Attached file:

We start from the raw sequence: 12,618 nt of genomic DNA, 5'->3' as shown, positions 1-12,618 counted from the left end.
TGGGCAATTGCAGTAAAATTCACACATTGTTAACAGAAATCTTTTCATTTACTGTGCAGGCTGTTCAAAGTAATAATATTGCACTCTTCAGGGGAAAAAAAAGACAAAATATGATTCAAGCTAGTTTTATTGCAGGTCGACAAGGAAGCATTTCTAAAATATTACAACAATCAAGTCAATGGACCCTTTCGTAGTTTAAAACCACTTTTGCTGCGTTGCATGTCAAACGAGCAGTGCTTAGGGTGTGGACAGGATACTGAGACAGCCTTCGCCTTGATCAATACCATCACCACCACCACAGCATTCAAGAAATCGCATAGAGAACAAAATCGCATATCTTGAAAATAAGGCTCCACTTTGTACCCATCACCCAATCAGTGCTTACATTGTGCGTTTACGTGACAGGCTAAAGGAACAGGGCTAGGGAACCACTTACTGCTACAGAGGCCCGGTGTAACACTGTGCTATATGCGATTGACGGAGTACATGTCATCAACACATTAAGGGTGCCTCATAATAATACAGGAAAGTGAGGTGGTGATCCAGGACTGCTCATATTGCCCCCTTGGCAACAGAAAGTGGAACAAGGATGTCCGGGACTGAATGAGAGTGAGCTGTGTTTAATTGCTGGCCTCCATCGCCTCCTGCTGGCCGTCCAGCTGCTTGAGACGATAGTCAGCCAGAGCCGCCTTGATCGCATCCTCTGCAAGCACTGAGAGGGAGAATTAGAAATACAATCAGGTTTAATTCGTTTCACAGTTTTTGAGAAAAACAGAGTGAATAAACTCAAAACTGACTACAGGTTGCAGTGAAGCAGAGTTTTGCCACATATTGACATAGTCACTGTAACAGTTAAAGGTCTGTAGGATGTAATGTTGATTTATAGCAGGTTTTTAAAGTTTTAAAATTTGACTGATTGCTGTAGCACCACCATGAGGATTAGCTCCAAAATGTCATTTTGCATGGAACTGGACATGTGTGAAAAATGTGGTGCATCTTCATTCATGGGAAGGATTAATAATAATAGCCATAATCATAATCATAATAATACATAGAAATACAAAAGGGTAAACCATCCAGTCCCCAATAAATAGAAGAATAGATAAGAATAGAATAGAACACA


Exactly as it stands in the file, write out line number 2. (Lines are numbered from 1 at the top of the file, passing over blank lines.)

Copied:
TGGGCAATTGCAGTAAAATTCACACATTGTTAACAGAAATCTTTTCATTTACTGTGCAGGCTGTTCAAAGTAATAATATTGCACTCTTCAGGGGAAAAAAAAGACAAAATATGATTCAAGCTAGTTTTATTGCAGGTCGACAAGGAAGCATTTCTAAAATATTACAACAATCAAGTCAATGGACCCTTTCGTAGTTTAAAACCACTTTTGCTGCGTTGCATGTCAAACGAGCAGTGCTTAGGGTGTGGACAGGATACTGAGACAGCCTTCGCCTTGATCAATACCATCACCACCACCACAGCATTCAAGAAATCGCATAGAGAACAAAATCGCATATCTTGAAAATAAGGCTCCACTTTGTACCCATCACCCAATCAGTGCTTACATTGTGCGTTTACGTGACAGGCTAAAGGAACAGGGCTAGGGAACCACTTACTGCTACAGAGGCCCGGTGTAACACTGTGCTATATGCGATTGACGGAGTACATGTCATCAACACATTAAGGGTGCCTCATAATAATACAGGAAAGTGAGGTGGTGATCCAGGACTGCTCATATTGCCCCCTTGGCAACAGAAAGTGGAACAAGGATGTCCGGGACTGAATGAGAGTGAGCTGTGTTTAATTGCTGGCCTCCATCGCCTCCTGCTGGCCGTCCAGCTGCTTGAGACGATAGTCAGCCAGAGCCGCCTTGATCGCATCCTCTGCAAGCACTGAGAGGGAGAATTAGAAATACAATCAGGTTTAATTCGTTTCACAGTTTTTGAGAAAAACAGAGTGAATAAACTCAAAACTGACTACAGGTTGCAGTGAAGCAGAGTTTTGCCACATATTGACATAGTCACTGTAACAGTTAAAGGTCTGTAGGATGTAATGTTGATTTATAGCAGGTTTTTAAAGTTTTAAAATTTGACTGATTGCTGTAGCACCACCATGAGGATTAGCTCCAAAATGTCATTTTGCATGGAACTGGACATGTGTGAAAAATGTGGTGCATCTTCATTCATGGGAAGGATTAATAATAATAGCCATAATCATAATCATAATAATACATAGAAATACAAAAGGGTAAACCATCCAGTCCCCAATAAATAGAAGAATAGATAAGAATAGAATAGAACACA